A few weeks ago, when the five contenders were announced, I was telling about my good intentions to read the four books I had not already read.  I fail!  When I went online to buy them, I realised quickly that I would not be able to buy them all.  They are not particularly expensive books, but my budget is tight, very tight.  Then, I also realised that there were other books I would rather buy with this money.  I thus had to be selective.

I had already read Unless by Carol Shields and still have it on my shelves, so no problem there.

I looked forward to reading Essex County by Jeff Lemire, but, although the story is appealing, I had a look at the graphics and did not find them appealing.  I decided not to get it.

I was curious about The Best Laid Plans by Terry Fallis and bought this one.  I’ll start reading it tonight.

I was not drawn to The Birth House by Amy McKay, but was told I would enjoy it and I did!  I finished it late last night and will review it during the week.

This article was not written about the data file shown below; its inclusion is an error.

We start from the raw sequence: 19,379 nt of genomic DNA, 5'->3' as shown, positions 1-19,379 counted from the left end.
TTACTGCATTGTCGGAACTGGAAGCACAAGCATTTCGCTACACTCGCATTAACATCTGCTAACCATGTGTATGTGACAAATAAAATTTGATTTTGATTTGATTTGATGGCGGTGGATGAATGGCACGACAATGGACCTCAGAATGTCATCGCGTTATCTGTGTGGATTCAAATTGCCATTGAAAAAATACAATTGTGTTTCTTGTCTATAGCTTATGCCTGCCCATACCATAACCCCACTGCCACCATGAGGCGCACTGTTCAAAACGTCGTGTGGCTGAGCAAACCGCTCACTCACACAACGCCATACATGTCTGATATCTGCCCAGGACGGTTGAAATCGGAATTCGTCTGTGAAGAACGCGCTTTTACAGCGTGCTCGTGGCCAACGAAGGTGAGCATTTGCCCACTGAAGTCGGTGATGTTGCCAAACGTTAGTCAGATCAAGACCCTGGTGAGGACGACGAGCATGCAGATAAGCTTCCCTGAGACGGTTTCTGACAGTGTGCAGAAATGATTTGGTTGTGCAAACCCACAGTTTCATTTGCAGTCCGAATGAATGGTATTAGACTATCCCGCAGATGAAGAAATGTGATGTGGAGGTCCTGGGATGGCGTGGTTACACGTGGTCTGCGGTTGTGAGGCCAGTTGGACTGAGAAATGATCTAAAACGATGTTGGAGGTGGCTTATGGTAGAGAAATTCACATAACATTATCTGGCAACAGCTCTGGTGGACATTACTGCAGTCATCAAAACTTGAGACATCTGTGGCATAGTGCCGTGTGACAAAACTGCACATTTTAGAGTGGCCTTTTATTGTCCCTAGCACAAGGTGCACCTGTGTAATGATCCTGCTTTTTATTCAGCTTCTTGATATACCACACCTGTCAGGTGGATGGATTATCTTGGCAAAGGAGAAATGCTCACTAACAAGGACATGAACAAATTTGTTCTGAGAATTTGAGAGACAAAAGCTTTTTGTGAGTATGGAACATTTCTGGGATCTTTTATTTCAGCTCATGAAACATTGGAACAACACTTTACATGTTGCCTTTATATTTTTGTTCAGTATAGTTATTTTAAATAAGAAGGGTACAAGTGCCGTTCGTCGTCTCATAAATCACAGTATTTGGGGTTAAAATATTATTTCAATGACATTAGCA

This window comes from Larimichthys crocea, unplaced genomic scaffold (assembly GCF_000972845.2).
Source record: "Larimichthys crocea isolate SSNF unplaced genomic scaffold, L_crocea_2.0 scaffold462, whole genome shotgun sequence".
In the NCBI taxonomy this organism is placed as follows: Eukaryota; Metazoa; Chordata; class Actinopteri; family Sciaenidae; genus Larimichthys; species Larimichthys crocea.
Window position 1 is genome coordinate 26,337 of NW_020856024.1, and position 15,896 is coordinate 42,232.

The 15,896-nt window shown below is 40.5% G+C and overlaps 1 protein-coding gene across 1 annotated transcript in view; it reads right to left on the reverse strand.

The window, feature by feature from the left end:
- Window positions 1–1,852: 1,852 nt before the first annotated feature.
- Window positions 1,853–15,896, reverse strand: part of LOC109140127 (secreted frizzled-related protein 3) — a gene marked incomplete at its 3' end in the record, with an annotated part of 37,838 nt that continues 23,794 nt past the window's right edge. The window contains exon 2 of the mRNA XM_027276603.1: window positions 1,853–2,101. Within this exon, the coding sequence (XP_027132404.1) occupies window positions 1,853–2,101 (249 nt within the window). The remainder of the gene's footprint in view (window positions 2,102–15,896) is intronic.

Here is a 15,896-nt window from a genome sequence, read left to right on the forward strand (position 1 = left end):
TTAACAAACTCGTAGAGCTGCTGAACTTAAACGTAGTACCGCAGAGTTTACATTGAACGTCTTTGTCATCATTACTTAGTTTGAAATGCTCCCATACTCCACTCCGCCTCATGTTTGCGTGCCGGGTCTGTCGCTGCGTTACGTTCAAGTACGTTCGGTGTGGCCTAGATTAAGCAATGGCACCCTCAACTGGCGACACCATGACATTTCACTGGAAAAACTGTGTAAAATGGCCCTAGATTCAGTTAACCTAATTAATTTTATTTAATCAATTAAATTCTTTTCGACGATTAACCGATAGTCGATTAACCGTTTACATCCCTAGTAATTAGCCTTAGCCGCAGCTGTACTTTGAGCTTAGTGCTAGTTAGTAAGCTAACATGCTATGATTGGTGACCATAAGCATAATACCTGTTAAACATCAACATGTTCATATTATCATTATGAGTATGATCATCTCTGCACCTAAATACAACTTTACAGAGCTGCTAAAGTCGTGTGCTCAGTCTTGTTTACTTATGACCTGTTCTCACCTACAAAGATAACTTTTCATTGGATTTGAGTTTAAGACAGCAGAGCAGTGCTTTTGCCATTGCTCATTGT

I was not drawn to The Bone Cage by Angie Abdou either and could not get myself to buy it.

I was determined to read each of the five contenders so I could follow the debate, but this is simply not to happen.  Still, three out of five is better than nothing.  There are so many other Canadian books I want to read that I thought it would be a bit silly to follow this list just because it is Canada Reads.  I will still have an idea of what is going on during the debate, won’t I?

The debates will start on the 7th of February an you can follow them on Canada Reads site, where you can also get plenty of information about the five contenders, their authors and their defenders.

Oh! and if you want to read a good argument for Canadian Literature, go to see what Steph @Bella’s Bookshelves has to say on the subject.